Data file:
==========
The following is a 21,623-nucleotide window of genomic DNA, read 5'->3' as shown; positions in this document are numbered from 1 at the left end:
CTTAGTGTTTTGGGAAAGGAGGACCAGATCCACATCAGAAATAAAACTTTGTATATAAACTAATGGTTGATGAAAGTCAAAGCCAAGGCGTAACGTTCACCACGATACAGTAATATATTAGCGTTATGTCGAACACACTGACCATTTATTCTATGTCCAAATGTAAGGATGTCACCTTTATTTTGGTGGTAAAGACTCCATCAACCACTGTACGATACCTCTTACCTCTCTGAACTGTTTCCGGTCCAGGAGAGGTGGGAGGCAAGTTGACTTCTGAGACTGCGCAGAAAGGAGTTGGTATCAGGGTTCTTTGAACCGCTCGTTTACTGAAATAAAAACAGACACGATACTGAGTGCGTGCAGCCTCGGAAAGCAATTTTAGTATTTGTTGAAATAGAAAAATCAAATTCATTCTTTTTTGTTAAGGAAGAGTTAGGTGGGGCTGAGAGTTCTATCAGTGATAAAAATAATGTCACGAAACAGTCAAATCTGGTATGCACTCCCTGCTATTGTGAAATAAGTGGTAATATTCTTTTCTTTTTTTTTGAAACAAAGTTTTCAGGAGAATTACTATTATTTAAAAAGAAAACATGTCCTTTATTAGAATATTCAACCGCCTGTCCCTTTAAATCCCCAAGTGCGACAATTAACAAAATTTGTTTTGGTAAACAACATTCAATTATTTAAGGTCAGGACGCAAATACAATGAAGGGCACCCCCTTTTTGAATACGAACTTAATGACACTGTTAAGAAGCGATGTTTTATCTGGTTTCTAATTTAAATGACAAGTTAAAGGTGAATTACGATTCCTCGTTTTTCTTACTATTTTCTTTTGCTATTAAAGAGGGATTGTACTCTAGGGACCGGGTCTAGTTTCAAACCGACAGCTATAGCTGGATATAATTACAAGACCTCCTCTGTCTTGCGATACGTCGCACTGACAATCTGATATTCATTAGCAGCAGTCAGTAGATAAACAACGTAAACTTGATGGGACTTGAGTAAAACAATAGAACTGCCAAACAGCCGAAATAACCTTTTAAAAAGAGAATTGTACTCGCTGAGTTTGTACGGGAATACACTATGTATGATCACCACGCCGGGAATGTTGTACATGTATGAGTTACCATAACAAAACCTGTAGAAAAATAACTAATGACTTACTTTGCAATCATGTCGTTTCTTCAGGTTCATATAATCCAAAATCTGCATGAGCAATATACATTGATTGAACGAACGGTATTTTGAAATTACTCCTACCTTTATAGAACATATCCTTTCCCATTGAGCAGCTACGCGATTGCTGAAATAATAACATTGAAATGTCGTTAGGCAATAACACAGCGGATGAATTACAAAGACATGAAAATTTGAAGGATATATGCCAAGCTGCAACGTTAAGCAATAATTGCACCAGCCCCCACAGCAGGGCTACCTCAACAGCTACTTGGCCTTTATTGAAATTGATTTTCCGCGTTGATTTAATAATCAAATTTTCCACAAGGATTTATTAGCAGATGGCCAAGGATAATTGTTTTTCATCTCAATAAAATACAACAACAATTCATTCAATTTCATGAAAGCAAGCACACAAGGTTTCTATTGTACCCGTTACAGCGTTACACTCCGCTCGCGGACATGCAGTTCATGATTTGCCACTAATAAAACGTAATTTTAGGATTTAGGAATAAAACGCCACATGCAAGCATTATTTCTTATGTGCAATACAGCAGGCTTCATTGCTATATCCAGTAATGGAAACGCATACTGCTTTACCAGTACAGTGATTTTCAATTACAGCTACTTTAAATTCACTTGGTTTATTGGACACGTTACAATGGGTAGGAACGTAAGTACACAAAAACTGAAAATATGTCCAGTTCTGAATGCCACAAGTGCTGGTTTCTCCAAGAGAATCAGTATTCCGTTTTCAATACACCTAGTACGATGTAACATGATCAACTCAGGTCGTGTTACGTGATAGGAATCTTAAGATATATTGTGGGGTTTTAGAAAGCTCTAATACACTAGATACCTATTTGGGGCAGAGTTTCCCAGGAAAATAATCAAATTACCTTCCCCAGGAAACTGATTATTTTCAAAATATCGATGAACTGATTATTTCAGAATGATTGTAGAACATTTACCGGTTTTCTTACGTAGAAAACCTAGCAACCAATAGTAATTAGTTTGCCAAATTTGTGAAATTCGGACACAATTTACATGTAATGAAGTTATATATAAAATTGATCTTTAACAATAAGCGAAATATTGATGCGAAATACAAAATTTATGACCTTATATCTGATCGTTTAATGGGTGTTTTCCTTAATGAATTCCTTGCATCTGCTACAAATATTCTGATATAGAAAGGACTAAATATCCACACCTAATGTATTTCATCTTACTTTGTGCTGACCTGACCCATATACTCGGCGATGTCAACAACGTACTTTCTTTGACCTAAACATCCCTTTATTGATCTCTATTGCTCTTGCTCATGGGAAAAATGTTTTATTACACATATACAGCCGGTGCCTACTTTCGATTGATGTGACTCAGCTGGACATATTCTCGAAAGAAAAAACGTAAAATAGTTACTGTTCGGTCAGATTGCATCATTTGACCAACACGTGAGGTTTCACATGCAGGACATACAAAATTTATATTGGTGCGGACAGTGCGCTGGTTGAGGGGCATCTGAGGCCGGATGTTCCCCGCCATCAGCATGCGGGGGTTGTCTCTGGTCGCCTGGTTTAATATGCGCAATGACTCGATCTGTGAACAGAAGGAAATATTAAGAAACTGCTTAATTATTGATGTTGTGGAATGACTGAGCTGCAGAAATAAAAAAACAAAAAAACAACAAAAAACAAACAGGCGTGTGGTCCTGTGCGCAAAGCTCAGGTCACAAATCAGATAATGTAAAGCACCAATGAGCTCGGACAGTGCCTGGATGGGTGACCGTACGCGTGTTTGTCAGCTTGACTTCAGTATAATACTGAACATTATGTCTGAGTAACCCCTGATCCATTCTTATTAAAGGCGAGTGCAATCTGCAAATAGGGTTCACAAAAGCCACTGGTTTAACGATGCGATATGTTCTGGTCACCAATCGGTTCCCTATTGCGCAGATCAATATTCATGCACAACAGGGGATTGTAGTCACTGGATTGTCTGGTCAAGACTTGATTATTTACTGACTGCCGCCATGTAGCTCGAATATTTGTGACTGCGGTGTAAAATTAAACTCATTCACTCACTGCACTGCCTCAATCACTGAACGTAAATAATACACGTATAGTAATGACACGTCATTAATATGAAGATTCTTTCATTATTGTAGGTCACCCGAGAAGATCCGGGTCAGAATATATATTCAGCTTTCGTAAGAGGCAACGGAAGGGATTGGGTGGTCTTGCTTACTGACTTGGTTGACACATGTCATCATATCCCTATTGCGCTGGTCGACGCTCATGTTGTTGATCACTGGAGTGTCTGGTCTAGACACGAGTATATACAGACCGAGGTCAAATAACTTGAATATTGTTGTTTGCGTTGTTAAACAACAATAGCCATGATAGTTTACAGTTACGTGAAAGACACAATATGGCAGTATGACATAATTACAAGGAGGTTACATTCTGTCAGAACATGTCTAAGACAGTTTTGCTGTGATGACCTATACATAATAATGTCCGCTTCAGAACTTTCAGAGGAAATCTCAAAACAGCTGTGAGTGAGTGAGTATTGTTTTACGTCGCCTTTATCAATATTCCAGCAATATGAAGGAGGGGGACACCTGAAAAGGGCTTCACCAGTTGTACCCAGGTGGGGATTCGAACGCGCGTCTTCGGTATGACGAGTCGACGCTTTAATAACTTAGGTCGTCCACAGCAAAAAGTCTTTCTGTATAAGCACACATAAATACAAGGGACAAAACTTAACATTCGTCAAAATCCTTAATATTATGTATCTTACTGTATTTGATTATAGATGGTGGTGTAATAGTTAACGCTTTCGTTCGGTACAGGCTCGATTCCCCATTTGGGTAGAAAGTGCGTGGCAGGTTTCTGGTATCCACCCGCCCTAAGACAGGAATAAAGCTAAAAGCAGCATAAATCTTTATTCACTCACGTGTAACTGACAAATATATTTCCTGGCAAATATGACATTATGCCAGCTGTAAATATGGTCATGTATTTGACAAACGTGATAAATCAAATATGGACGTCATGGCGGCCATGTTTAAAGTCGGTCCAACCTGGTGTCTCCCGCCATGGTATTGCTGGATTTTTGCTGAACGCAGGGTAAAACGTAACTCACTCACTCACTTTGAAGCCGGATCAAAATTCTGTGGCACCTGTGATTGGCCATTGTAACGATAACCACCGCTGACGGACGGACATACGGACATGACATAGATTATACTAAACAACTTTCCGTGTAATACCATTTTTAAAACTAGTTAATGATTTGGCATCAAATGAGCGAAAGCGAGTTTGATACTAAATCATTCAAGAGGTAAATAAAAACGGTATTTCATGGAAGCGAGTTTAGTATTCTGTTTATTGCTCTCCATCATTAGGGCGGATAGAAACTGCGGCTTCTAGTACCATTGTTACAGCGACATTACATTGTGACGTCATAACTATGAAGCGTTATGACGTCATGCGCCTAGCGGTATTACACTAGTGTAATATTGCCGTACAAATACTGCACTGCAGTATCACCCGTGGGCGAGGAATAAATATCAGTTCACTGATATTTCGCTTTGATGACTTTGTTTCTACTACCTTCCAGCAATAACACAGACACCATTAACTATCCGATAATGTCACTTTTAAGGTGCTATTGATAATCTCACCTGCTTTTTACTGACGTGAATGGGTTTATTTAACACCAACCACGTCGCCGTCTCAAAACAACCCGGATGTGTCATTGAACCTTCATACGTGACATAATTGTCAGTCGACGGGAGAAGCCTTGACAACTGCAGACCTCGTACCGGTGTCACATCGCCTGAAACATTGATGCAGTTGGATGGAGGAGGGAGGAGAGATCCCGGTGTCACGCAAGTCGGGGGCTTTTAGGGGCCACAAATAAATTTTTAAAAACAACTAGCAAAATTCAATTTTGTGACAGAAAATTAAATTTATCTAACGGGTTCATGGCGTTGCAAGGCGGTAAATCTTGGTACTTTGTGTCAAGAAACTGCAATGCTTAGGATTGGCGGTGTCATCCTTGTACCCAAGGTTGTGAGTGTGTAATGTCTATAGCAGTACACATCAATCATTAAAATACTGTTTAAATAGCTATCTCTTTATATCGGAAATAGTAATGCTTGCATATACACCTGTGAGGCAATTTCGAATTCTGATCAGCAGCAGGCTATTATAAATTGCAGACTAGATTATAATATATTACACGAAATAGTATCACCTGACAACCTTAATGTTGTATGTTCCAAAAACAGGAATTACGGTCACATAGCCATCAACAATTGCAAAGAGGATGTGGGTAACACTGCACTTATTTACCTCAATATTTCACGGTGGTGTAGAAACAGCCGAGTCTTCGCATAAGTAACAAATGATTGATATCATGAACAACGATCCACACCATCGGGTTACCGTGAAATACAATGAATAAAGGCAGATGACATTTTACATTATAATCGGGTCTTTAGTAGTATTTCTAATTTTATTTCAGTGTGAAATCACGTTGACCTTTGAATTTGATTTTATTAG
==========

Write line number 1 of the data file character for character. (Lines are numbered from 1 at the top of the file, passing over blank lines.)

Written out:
The following is a 21,623-nucleotide window of genomic DNA, read 5'->3' as shown; positions in this document are numbered from 1 at the left end: